And based on a simple assumption: most of the recipient countries has already an industrial base and sophisticated supply chain, albeit limited in size or scope pre-WWII, or severely damaged by WWII.
Therefore, the Marshall Plan was closer to an electric shock to the heart of the recipient economies, than a transplant.
Also, when I talked with immigrants from some of the countries currently in turmoil, quite often I heard the same issue- that their countries tried to mimic our industrial revolution, by introducing heavy industries where none were before, instead of shifting directly toward more modern production schemes.
There is no need to remember some of the previous aid cycles, e.g. providing trucks built for our network of repair shops were introduced in countries lacking the appropriate supply chain.
Is there an alternative model? Probably. But, first, I will get back to the basics: data.
Getting ready, getting used
In 1945, the year the first baby boomers were born, each retired person in the US was supported by 42 workers. Now that figure is down to three, and will be just two by the time the boomers are all past retirement. (page 278)
Today an average woman has 2.6 children and the fraction of the world’s population under five is below 10 per cent. (page 292)
By 2100, on current fertility trends, Germany could have fewer natives than today’s Berlin, and Italy’s population could crash from 58 million to just eight million. (page 294)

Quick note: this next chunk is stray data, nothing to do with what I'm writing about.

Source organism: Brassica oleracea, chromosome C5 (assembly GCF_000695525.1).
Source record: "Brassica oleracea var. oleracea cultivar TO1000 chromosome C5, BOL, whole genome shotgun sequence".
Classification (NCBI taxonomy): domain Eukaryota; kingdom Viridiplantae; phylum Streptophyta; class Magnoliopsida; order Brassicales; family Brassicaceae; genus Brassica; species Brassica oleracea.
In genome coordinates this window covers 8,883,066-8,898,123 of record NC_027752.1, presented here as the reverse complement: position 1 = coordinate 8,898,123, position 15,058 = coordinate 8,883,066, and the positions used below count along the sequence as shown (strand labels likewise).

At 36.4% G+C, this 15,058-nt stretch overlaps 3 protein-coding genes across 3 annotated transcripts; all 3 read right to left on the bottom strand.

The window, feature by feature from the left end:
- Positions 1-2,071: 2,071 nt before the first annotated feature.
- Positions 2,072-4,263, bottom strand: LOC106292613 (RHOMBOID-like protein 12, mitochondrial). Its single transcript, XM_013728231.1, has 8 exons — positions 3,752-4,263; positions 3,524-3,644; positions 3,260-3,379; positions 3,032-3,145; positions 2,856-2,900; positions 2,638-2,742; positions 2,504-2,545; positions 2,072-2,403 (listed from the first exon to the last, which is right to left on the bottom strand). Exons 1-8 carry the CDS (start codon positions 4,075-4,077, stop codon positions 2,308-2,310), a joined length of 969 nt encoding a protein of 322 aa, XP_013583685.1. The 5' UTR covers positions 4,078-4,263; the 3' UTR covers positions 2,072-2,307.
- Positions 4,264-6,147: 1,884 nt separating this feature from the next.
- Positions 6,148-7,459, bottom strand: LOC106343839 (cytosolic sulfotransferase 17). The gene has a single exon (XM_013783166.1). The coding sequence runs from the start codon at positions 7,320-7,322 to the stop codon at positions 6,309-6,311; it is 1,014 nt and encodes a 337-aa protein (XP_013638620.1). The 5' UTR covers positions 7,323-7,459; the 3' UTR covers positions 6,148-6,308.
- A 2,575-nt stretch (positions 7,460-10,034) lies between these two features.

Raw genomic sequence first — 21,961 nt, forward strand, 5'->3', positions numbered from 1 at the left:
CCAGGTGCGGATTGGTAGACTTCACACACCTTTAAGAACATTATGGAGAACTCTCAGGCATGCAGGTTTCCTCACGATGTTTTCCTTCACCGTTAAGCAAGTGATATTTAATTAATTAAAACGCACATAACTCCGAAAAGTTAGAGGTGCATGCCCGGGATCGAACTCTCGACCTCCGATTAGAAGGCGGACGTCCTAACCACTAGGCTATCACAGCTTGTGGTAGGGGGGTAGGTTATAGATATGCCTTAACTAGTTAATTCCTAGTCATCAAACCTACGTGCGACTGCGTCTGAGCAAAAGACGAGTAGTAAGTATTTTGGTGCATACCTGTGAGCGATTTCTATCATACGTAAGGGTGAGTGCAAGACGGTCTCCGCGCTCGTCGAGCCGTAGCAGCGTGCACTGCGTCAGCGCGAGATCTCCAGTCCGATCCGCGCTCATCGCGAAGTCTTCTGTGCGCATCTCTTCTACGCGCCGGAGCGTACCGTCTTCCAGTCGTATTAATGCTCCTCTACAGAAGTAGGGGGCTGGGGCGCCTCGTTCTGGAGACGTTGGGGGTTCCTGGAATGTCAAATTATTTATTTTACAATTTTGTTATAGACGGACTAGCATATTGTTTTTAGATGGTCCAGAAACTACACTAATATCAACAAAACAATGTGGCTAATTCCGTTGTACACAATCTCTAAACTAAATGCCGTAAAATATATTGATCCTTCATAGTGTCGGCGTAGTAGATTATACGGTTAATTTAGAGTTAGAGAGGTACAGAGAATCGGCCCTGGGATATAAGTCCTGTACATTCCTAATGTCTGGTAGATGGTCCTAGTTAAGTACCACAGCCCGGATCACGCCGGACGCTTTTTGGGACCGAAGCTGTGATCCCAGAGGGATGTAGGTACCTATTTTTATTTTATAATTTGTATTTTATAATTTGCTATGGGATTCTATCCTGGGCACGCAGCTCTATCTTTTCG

Of course, the first two are data items- the third one is an assumption, projecting on current trends.
But, as reported by a recent article, the current economic crisis and the declining benefits produced by a degree resulted in a significant reduction in new university enrolments in Italy: 9.2% less in 4 years.
But Italy is not the only country that, while pushing to develop a knowledge economy, risks lacking the human resources required.
Also Northern European countries reported being unable to attract qualified ICT experts from Asia, who prefer to get less benefits but more opportunities to rise up through the social ladder.
While over the last weeks I read articles from Belgium, Germany, Italy reporting a single message from the employers: a significant quota of knowledge-intensive jobs are either unfulfilled or withdrawn, due to the lack of qualified candidates, in one case, up to 25%.
Risks? A recent article from WSJE reported key data from a study published by Citicorp on the economy in 2050- I will let you read the article
At the same time, as I wrote months ago, a recent Italian report showed that immigrants created 29,000 new businesses in 2009- while Italians closed 31,000 businesses.
Most of the new businesses are labour-intensive, but often the new foreign-born entrepreneurs create businesses as a stepping stone toward creating something bigger.
As an old Italian shopkeeper told me (almost verbatim): we started our shop right after WWII, and were used to do everything by ourselves, while new Italian shopkeepers after the Economic Boom (i.e. 1960s) are used to start also a simple shop with few “servants”; it is so inspiring to see these immigrants opening shops in areas where everything was closing down, and working as we did, getting on employees only when they can afford to pay them.
So, should we really fear the immigrants? Or should we instead consider that, in the future, immigrant or native would not make a difference, and the only difference will be a willingness to share into an economic and social model, to keep creating opportunities?
What’s left to do
Yes, conclusions- in a twisted, verbose way.